The Transformation of our Community Through Prayer
First, I thank my God through Jesus Christ for all of you, because your faith is proclaimed in all the world. For God is my witness, whom I serve with my spirit in the gospel of his Son, that without ceasing I mention you always in my prayers, asking that somehow by God’s will I may now at last succeed in coming to you. For I long to see you, that I may impart to you some spiritual gift to strengthen you— that is, that we may be mutually encouraged by each other’s faith, both yours and mine.
When we pray for people, God is letting us in on some activity that is far beyond what we can see. God is sovereign over all, and doesn’t need anything, but regularly yields or reacts to people’s requests. He did this over and over for Moses, Joshua, Gideon, David, Joseph, Naomi, Paul, Esther, Peter, Ruth, and Jesus. If all of these people prayed and asked God to change something, we are in good company when we do the same.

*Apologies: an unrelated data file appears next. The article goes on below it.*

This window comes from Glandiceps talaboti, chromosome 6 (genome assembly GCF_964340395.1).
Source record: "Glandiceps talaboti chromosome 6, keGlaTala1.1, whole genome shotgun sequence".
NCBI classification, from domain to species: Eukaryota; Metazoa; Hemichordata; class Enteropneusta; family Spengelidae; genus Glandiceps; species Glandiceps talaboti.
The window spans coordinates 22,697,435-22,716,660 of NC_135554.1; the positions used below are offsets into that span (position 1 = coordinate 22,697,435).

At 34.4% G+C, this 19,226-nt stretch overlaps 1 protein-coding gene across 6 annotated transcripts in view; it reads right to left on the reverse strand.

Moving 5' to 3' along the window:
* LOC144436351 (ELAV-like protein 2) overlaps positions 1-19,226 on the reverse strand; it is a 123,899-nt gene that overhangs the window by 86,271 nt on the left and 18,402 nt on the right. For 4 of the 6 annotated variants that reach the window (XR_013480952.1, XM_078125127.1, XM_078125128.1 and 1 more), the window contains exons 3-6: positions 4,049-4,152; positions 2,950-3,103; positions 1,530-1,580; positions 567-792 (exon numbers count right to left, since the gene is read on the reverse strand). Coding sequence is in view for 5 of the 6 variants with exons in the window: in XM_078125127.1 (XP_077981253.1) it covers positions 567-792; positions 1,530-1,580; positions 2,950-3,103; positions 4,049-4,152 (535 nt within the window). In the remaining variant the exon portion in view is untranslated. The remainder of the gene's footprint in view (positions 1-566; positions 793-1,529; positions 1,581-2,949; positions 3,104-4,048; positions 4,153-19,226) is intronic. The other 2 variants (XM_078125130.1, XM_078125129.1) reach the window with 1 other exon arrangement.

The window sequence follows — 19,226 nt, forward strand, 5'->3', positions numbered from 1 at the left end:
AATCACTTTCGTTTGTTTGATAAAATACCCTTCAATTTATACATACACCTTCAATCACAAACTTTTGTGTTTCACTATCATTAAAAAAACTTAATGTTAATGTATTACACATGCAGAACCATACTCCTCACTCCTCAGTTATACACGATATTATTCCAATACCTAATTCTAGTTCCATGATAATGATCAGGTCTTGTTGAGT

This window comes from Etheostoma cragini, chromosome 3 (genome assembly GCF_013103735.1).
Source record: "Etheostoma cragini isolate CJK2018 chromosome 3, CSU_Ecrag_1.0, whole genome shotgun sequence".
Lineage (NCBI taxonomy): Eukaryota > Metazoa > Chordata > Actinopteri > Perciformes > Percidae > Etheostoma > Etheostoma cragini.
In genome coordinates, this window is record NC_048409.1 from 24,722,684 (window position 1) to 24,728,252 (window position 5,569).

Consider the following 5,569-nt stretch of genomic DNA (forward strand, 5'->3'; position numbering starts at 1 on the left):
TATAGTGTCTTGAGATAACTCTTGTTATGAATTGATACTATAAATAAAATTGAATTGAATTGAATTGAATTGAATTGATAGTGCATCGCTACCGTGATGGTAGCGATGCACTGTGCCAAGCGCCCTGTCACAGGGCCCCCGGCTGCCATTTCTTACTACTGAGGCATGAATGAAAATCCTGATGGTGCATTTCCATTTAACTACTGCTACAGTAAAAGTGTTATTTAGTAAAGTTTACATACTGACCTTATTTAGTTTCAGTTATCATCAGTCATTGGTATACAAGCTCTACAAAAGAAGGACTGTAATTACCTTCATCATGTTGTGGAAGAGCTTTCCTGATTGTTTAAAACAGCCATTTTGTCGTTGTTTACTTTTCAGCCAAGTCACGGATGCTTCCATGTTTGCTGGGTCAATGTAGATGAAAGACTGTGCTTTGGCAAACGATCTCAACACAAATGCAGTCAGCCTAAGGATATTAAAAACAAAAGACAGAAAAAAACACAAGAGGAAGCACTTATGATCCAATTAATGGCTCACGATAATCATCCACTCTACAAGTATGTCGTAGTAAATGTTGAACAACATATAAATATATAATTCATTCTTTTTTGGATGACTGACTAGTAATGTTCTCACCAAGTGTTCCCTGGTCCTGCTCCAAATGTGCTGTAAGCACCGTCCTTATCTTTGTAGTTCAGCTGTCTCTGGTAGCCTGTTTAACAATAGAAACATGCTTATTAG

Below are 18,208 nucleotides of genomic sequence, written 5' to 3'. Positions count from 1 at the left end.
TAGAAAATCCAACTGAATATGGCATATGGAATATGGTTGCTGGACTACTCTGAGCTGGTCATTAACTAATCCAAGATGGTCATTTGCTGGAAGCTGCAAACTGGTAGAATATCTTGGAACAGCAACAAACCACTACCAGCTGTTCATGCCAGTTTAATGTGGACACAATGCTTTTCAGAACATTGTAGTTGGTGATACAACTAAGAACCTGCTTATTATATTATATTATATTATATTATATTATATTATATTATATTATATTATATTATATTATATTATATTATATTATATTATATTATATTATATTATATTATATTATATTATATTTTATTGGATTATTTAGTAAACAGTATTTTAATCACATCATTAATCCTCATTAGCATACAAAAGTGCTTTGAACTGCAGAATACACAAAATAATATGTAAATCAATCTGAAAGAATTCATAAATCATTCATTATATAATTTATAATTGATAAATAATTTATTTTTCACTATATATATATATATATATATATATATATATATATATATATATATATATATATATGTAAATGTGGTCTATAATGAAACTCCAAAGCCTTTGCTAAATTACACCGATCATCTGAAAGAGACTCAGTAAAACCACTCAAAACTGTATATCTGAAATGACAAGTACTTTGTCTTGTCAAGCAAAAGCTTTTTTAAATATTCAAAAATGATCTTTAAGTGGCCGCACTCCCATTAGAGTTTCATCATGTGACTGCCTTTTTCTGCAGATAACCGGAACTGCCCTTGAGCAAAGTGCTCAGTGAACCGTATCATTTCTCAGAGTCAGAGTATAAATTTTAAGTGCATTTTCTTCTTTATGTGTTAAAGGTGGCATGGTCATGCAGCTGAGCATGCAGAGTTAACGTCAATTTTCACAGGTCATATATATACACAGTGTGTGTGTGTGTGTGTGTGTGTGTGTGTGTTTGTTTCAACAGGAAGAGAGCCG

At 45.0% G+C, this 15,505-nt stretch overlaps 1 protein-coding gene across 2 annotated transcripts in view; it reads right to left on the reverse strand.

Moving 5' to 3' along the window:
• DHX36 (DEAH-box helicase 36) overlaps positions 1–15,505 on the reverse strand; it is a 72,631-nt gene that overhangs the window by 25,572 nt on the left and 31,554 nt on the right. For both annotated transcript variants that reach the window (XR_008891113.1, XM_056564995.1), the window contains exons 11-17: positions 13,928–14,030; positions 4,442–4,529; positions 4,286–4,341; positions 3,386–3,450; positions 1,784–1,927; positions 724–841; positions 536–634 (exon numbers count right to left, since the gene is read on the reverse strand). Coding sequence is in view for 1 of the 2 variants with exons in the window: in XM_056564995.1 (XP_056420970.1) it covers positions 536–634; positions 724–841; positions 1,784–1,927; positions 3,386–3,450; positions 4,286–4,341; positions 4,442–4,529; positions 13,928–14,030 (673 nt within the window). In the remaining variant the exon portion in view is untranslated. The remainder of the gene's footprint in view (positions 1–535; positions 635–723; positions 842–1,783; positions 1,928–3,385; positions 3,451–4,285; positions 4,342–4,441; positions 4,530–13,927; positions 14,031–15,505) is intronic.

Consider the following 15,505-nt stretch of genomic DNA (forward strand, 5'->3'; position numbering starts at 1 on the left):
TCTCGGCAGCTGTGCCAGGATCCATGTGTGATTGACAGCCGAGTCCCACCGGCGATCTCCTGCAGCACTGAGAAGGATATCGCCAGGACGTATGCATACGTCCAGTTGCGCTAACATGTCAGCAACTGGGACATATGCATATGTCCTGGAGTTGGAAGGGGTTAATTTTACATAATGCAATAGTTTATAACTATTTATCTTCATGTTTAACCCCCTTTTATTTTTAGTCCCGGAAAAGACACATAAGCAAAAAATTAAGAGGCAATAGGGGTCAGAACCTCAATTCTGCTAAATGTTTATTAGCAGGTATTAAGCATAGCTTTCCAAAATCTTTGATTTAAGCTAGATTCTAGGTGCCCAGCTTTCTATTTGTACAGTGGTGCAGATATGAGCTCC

Paul was always mentioning the Roman church in his prayers. We don’t know what they looked like or what he said. Maybe it was “Thanks for the Romans, Lord,” or “Lord, the Romans need you today, please help them.” It may have been thanksgiving or requesting, but it was frequent and often prayer on their behalf.
The unintended progression is spelled out in these few verses. Paul was thankful for them. Then he prayed for them. Then he wanted to see them. Then he wanted to serve them and give them something. Then he knew they would give him something too and they would be mutually encouraged.
- Mutual and equal encouragement and help
What if all of our mission efforts and outreaches worked like that? They would probably be as successful as the church in Rome would ultimately become. Good or bad, within 250 years of this writing, Rome was the political center of the church and the Gospel was being proclaimed in one way or another throughout a third of the world.
From thanksgiving to mutual encouragement. That’s what Christ does in us as we pray for one another.